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Life after golf: The greening of Cheviot Hills

October 1st, 2010 / By: / Environmental, Feature, Geogrids, Geotextiles

Historic Cheviot Hills Golf Course opened in Raleigh, N.C., in 1930. But during the early 2000s, declining economic conditions and an abundance of golf courses in the region forced some course owners to make challenging decisions about whether to continue operations.

Cheviot Hills’ ownership chose to shutter the course and put up for sale the site’s 178 acres for redevelopment. And while golf courses are known for their beautiful transformations and green landscapes, the real greening of Cheviot Hills has been made possible through redevelopment.

Today, an impressive green wall of more than 100,000sf epitomizes the site while it hems in a 35-acre parking lot for a successful auto dealership.

Benefits beyond ‘green’

Green engineering is currently entering an interesting period of design and acceptance, because it has moved well beyond the attractive concept of just being “green.”

Performance, cost, and safety are central to realizing any useful design, and today’s contractors and clients are discovering that building green can offer these benefits and many others.

The former Cheviot Hills Golf Course site exemplifies this. The construction of a green wall rather than a conventional block-face wall has proven aesthetically pleasing while also advantageous for controlling project cost, speeding construction, and using local materials.

The result? A greener method of building a green wall!

The wall itself is a mechanically stabilized earth (MSE) system constructed of 10-ft-long, L-shaped welded wire baskets (18in. high, 18in. deep); on-site fill material; and a mix of geogrids for reinforcement, soil separation, soil containment, and drainage control.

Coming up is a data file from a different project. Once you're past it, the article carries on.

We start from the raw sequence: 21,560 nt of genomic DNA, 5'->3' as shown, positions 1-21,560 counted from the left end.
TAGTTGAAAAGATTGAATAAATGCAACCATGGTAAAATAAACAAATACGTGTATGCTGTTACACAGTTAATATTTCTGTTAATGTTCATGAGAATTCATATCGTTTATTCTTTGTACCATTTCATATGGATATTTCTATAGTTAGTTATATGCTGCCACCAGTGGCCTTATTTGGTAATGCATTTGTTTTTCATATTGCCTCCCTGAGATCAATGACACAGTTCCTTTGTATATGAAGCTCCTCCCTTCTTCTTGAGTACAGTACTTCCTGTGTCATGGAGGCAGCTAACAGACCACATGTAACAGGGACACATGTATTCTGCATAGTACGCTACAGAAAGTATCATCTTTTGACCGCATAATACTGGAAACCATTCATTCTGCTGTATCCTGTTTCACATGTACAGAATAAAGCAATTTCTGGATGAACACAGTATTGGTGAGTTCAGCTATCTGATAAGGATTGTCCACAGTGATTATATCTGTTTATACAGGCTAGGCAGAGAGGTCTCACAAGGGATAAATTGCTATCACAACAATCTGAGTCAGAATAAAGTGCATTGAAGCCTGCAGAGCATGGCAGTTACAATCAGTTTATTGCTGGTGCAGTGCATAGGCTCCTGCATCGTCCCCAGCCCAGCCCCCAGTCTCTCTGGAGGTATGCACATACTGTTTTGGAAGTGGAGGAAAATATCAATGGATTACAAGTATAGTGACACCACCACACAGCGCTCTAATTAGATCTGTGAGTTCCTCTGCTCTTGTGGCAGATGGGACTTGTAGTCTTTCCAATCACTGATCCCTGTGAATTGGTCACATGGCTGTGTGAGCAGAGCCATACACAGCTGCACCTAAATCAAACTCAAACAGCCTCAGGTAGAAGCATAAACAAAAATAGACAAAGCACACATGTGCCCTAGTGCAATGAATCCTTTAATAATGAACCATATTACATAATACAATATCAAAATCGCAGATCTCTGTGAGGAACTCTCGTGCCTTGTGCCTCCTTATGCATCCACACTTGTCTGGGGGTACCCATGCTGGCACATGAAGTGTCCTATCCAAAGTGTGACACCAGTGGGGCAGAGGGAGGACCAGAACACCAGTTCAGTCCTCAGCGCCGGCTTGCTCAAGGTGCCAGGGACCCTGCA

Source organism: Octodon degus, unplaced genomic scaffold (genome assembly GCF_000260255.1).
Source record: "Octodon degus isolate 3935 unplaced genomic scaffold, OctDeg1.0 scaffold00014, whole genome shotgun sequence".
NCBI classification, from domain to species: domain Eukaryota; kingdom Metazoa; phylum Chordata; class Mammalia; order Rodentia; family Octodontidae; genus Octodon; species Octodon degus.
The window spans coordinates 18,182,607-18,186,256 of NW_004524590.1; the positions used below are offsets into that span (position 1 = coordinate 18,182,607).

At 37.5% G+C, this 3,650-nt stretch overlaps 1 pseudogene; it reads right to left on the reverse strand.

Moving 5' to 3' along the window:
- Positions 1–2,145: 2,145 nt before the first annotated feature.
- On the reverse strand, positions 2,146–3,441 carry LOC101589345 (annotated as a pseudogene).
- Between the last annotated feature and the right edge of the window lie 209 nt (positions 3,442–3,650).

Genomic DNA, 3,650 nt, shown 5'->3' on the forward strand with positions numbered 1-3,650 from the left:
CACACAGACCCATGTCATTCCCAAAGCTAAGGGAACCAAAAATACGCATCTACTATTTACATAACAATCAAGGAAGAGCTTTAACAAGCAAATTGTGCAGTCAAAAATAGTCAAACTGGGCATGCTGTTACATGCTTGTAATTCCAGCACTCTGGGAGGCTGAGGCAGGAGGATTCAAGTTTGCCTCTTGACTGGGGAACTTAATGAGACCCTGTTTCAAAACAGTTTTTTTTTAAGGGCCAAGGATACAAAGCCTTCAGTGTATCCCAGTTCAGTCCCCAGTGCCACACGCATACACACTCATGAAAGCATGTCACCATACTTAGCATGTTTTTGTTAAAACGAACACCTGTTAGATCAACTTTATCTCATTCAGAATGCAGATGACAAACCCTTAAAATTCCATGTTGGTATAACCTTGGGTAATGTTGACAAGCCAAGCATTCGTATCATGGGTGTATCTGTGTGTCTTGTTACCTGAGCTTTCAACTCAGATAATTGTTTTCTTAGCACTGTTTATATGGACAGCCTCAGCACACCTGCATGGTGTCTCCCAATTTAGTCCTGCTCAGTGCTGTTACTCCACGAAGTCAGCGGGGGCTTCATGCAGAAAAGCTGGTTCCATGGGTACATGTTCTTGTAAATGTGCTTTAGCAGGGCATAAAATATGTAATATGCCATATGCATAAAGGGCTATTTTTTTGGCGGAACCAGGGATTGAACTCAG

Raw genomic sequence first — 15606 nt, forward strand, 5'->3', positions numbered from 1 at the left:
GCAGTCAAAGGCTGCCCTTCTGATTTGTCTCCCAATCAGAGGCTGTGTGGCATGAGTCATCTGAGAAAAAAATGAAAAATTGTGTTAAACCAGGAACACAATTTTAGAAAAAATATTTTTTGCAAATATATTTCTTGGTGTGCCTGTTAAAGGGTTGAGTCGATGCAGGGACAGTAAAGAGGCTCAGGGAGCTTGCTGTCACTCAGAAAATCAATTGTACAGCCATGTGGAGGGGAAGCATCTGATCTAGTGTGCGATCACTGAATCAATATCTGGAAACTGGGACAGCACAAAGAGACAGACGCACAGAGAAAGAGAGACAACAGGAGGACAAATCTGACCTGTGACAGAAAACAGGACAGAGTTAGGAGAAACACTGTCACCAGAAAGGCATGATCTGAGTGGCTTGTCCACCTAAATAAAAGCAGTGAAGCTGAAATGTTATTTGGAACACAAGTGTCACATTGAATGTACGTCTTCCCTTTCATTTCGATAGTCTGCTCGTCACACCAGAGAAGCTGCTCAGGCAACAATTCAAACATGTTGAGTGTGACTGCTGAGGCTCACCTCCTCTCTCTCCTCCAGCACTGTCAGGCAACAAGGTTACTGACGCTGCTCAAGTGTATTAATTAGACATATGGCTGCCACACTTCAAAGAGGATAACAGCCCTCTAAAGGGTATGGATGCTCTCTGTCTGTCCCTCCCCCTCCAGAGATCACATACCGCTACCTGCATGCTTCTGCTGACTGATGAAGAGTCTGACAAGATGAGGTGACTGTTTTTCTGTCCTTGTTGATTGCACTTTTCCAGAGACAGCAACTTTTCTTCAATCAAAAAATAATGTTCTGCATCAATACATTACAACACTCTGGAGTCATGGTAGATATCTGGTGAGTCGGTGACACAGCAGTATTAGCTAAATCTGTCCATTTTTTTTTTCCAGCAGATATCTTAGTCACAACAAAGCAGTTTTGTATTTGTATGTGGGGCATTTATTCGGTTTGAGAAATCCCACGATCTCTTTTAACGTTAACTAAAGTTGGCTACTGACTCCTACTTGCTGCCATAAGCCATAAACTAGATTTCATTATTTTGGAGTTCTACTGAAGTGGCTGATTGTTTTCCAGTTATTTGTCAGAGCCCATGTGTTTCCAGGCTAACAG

MSE designs incorporating this type of system have been embraced in green wall systems, and rightfully so. They readily support vegetation establishment and offer designers and contractors significant flexibility without sacrificing performance, such as using local materials rather than trucking in special drainage aggregate and select backfill.

Donald Obst, the engineer on this project, noted that he has enjoyed working recently with green, wire-basket walls.

“They withstand differential settlements and the factor of safety is higher because there isn’t an issue with pH and concrete blocks,” he says.

Also, the risk of block/geosynthetic abrasion risk is removed, said Obst.

Layer by layer

Shaped like an irregular horseshoe, the Cheviot Hills wall is as high as 40ft at its back end and 20ft at its front, with the 50% slope along the highway-facing side (see photos in the box above).

Because part of the wall is located below a 100-year floodplain, the welded wire construction uses two types of wire to create the MSE layer baskets: black wire for the standard, upper layers; and galvanized wire (with free-draining stone) for the below-floodplain layer and any other portions where temporarily accumulating water might be of concern. This was particularly important for the project due to the wall’s proximity to an adjacent lake, which is part of a passing greenway.

Numerous geosynthetic materials were required to stabilize the construction. The primary reinforcement on this project is provided by two types of geosynthetics. The base is reinforced with a high-strength geotextile for mobilizing high tensile forces at low strains. It is used typically for MSE walls, embankments on soft soils, breakwater stabilization, and other reinforced earth structures.

A woven, polypropylene geotextile was also installed beneath and between the lower basket layers.